RSF: Kurdish citizen journalist kidnapped
and murdered in Syria
March 29, 2012
PARIS,— Reporters Without Borders has
learned with dismay of the murder two days ago of
the Kurdish citizen journalist Jawan Mohammed Qatna.
“The organization strongly condemns this murder.
Activists and journalists who strive to keep the
international community informed about the
demonstrations across the country and the abuses by
the authorities are the main victims of the violence
of the past year,” Reporters Without Borders said.
“Kidnapping, torture and murder have become everyday
practices, particularly by forces linked to the
government. The UN special representative for Syria,
Kofi Annan, must acknowledge these abuses in his
plan to end the violence and conduct an
investigation as soon as he is able.”
Qatna, an amateur photographer, was abducted by four
hooded men from his home in the town of Derbassiyeh,
north of the eastern city of Al-Hassakeh, at 8 pm
two days ago. His body, which showed signs of
torture, was found three hours later in a nearby
village. The brutality of his treatment can be seen
in a video posted on YouTube.
Uncertainty surrounds the identities of his killers.
Some sources blame the pro-Assad Shabiha militia
while others are still unsure. Whoever plotted and
carried out his murder, the press freedom
organization condemns this killing and hopes
investigators will find the perpetrators who will
then be tried and punished.
Qatna, 22, was active in the Kurdish youth movement
and acted as a photographer for the Free Derbassiyeh
Coordination Committee. He regularly covered
demonstrations in the mainly Kurdish region and
supplied photographs to various media organizations.
Reporters Without Borders expresses its sincere
condolences to his family and friends.
He was buried yesterday in his birthplace of Tel
Kadish near Derbassiyeh. Several citizen journalists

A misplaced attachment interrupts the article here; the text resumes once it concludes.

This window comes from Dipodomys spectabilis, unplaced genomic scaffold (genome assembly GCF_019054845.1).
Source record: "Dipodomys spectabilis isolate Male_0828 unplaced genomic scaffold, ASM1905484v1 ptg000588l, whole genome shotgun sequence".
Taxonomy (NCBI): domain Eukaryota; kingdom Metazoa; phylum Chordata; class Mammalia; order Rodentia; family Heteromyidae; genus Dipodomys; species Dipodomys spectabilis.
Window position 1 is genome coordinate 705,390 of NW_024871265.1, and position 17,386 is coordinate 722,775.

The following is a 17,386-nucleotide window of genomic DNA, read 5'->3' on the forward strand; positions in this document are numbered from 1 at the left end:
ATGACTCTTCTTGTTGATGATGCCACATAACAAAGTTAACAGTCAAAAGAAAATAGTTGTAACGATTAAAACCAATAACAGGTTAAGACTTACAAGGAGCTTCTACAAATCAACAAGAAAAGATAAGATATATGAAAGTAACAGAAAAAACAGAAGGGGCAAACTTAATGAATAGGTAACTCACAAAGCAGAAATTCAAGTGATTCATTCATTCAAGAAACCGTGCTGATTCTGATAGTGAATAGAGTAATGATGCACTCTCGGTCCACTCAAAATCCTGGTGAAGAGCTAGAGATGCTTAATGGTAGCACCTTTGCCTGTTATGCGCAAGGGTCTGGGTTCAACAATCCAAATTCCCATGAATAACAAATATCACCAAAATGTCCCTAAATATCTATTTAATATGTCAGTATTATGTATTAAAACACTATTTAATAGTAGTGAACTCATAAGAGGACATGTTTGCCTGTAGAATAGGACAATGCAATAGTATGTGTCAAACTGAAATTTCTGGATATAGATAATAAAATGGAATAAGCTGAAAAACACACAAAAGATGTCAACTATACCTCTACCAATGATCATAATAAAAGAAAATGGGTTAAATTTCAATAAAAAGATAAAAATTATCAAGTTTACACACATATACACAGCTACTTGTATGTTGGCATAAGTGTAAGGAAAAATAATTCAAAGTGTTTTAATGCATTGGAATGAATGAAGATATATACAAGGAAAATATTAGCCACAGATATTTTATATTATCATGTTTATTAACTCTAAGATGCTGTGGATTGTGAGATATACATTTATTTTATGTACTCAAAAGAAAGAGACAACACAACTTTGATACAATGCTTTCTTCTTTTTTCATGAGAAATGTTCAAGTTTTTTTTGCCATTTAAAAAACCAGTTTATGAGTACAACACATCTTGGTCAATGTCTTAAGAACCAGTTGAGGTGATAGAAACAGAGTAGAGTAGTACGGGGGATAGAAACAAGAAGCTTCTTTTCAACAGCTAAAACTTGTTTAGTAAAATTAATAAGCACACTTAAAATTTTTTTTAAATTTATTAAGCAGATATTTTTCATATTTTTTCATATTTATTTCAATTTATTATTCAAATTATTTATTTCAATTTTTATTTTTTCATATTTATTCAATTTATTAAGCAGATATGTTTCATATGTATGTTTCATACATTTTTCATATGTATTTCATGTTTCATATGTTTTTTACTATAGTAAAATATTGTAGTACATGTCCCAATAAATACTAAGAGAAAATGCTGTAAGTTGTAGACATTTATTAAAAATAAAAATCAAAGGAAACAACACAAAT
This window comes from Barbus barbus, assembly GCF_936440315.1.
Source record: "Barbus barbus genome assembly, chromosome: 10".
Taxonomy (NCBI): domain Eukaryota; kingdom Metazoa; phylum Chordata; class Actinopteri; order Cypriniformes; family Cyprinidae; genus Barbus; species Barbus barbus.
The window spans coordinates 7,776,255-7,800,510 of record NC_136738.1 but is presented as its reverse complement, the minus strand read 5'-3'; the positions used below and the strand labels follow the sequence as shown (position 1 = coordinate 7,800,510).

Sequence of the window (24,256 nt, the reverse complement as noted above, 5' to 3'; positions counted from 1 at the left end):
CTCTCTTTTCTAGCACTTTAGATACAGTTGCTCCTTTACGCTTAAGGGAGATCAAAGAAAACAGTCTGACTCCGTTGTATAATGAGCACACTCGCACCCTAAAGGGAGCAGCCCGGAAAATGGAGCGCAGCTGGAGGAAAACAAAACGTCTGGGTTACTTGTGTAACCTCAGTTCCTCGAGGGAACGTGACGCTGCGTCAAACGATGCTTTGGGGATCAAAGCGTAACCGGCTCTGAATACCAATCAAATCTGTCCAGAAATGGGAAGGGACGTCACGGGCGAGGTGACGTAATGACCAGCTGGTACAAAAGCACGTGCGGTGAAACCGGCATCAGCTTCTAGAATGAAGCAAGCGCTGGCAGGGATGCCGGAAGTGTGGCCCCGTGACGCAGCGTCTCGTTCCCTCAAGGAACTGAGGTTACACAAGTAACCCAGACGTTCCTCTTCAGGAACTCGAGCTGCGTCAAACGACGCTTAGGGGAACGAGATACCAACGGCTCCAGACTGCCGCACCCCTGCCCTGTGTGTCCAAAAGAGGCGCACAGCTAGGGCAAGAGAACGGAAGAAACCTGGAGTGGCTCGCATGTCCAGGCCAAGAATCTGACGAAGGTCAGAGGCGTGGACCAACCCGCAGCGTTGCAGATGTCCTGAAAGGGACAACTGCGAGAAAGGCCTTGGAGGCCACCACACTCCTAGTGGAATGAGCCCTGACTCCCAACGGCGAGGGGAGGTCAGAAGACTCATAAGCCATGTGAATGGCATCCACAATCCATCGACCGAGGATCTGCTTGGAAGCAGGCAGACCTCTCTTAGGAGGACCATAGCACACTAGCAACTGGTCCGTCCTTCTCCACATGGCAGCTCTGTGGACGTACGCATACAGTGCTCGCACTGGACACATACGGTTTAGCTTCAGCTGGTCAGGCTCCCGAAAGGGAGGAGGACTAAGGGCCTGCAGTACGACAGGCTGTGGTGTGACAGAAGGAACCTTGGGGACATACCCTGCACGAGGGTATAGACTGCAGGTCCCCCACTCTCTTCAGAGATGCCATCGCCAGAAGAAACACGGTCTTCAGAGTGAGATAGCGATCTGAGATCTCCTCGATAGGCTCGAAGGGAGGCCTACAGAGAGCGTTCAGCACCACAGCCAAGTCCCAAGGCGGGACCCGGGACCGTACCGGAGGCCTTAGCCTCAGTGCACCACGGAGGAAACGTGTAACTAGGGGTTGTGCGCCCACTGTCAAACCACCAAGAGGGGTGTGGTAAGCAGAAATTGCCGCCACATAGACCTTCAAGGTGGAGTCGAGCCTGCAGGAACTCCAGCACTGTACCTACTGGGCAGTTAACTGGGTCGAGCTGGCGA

and four professional journalists have been killed
since the start of the year, including two
Frenchmen, reporter Gilles Jacquier and photographer
Rémi Ochlik, as well as American war correspondent
Marie Colvin and Syrian journalist Shoukri Ahmed
Ratib Abu Bourghoul.
Citizens and activists have taken over the baton
from professional journalists unable to enter Syria
or who are prevented from carrying out their work.
They are playing an essential role in gathering and
distributing information. Reporters Without Borders
has previously reported the arrest of many of them.
The lawyer and blogger Rudy Othman was among the new
detainees. He was arrested on Hamra Street in
Damascus on 15 March for the third time since the
start of the protests. The blogger and activist
Jamal Al-Omas was arrested at the Lebanese border
the same day as he returned from Beirut.
The blogger Mohamed Abu Hajar was arrested in the
Mediterranean-coast city of Tartus on 14 March
because of what he has been writing in his blog “Mazaj.”
Ahmed Salal, a journalist who was arrested on 12
February, was meanwhile released yesterday.
As already reported, the 12 young people who were
arrested on the evening of 7 March in the restaurant
Niniar, in the Damascus neighbourhood of Bab Sharqi,
included Yara Michael Shamas, 20, an information
technology specialist who is the daughter of Michael
Shamas, a human rights lawyer active on Facebook,
a blogger known by the name of ’Milan’, who had been
released on 29 December after two and a half months
in detention, and Etab Labbad, a 20-year-old
journalism student who has worked with various
newspapers and websites such as Kassioun and Baladna.
The authorities are still holding eight of the 16
people who were arrested during a 16 February raid
on the Syrian Centre for Media and Freedom of
Expression. They are Mazen Darwish (the head of the
centre), Hussein Gharir, Hani Zitani, Joan Fersso,
Bassam Al-Ahmed, Mansour Al-Omari, Abdel Rahman
Hamada and Ayham Ghazzoul. Reporters Without Borders
reiterates its call for their release. The latest
member of the original 16 to be freed was Shady
Yazbek, on 12 March.
There is still no news of two Turkish journalists –
Adem Özköse, a reporter for the magazine Gerçek
Hayat and the daily Milat, and cameraman Hamit
Coşkun – who were abducted by Shabiha militiamen
near the northwestern city of Idlib on 10 March and
then handed over to members of the Syrian
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